— Lara Schulte of LaraSchulte.com
'Our goal is optimizing our finances to save time.'
"We had our first child in 2016 and time is more of commodity than ever. I like to manually track our budget but it is taking too long. So, we are updating our budget for 2017 to only track a handful of variable spending categories like groceries, eating out, entertainment, baby expenses, etc. This will hopefully save us some time and still keep us on our path to early retirement."
— Jon Dulin of MoneySmartGuides
'My goal is optimizing my retirement savings.'
"My financial resolution for 2017 is to continue diversifying a concentrated position in company stock. Part of this process is automatic and working well (we're maxing out my husband's Roth 401k through payroll deductions and handling the cash shortfall with stock sales, resulting in overall diversification within the retirement account). I'm working on developing a more diversified, passive (index) portfolio in another account but I need to be more disciplined in this process."
— Julie Rains of Investing to Thrive
What are your New Year's resolutions?
No matter your financial situation, it's smart to come up with a new set of goals each year. Without any goals, it's far too easy to let life get in the way of all you hope to accomplish.
If you want 2017 to be your year, ask yourself where you want to be one year from now. Do you want to become debt-free? Do you want to build your retirement savings? Is your goal saving up for a home? Whatever it is, write it down and figure out what it would take to get there.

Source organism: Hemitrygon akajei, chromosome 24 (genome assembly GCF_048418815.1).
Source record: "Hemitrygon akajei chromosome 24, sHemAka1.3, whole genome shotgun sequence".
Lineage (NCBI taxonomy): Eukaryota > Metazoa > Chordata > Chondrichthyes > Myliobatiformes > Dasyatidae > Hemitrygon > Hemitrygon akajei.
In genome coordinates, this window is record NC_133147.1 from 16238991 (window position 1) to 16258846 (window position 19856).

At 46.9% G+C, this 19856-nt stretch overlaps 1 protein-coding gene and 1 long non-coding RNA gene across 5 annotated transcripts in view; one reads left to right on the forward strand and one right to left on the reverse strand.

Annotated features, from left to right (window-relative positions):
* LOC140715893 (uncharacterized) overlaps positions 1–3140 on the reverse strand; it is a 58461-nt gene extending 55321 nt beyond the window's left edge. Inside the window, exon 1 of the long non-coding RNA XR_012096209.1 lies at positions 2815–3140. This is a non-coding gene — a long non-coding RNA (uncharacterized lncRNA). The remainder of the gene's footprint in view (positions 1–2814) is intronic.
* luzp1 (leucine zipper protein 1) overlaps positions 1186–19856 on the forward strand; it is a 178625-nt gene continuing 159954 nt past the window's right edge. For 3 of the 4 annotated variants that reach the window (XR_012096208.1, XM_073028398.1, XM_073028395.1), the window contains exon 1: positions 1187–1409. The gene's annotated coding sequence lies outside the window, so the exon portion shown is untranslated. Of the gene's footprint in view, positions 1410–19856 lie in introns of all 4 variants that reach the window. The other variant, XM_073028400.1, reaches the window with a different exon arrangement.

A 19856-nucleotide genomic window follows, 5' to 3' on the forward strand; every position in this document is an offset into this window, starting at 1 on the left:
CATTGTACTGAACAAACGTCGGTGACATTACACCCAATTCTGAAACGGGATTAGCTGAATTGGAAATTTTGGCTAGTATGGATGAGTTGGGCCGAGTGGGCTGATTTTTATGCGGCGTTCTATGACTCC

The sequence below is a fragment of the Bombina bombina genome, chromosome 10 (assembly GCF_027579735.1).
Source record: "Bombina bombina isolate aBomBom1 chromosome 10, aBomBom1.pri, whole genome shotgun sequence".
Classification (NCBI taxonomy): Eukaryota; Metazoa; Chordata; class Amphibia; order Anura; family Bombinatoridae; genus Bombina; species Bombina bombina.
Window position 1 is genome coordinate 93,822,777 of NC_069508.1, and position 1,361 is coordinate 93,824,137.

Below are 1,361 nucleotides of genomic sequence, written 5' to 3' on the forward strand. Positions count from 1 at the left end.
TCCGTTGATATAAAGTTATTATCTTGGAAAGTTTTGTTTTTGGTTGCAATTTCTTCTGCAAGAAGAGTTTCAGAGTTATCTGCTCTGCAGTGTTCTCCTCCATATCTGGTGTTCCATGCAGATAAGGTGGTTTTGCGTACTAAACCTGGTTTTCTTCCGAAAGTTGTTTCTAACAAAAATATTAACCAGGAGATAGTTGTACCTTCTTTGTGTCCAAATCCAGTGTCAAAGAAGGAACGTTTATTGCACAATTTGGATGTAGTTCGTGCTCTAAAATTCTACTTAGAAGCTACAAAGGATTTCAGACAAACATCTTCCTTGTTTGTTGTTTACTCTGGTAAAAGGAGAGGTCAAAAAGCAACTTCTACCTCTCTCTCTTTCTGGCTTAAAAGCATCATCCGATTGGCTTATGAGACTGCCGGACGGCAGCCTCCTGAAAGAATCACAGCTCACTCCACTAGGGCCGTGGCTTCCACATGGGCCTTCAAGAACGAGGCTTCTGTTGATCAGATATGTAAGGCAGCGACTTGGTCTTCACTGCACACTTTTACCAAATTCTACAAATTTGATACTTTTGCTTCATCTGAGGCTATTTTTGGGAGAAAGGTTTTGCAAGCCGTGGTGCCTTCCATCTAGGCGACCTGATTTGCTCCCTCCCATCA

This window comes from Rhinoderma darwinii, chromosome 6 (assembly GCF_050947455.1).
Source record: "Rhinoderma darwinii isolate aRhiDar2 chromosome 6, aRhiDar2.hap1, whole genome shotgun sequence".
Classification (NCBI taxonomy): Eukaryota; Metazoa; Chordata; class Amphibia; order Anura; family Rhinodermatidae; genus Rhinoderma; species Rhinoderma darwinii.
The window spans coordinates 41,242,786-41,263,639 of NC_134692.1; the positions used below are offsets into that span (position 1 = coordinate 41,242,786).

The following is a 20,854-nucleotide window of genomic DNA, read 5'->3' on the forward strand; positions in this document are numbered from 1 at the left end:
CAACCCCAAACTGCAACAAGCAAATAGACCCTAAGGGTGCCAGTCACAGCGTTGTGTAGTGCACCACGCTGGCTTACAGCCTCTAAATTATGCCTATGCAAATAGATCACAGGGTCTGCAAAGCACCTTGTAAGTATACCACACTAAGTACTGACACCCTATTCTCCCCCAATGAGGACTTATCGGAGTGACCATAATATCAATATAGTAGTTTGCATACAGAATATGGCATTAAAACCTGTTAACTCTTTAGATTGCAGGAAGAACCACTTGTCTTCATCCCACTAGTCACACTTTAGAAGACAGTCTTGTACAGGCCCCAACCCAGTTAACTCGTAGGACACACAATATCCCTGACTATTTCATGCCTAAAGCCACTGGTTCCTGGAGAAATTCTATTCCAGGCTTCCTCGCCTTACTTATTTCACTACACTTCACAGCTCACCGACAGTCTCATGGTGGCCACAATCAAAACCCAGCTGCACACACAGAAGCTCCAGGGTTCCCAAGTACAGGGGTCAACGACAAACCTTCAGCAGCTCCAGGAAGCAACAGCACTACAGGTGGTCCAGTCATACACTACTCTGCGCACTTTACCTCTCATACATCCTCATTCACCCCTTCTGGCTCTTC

If debt is a problem, for example, ask yourself what steps you would need to take to pay it down. Do you need to earn more money, for example? Or, is the crux of your issue cutting your spending? If spending is an issue, then your solution could be tracking your spending or using a monthly budget.
If your goal is saving more for retirement, on the other hand, your solution could be as simple as visiting your employer's HR department and increasing the amount you contribute each month.
Whatever your goal is, ask yourself what steps – or mini-steps – might help you get there. Then, and only then, can you put a plan in place to make it all happen.
Holly Johnson is an award-winning personal finance writer and the author of Zero Down Your Debt. Johnson shares her obsession with frugality, budgeting, and travel at ClubThrifty.com. The post 14 New Year's Money Resolutions appeared first on The Simple Dollar.
The views expressed in content distributed by Newstex and its re-distributors (collectively, "Newstex Authoritative Content") are solely those of the respective author(s) and not necessarily the views of Newstex et al. It is provided as general information only on an "AS IS" basis, without warranties and conferring no rights, which should not be relied upon as professional advice. Newstex et al. make no claims, promises or guarantees regarding its accuracy or completeness, nor as to the quality of the opinions and commentary contained therein.
This article was written by Holly Johnson from The Simple Dollar and was legally licensed through the NewsCred publisher network.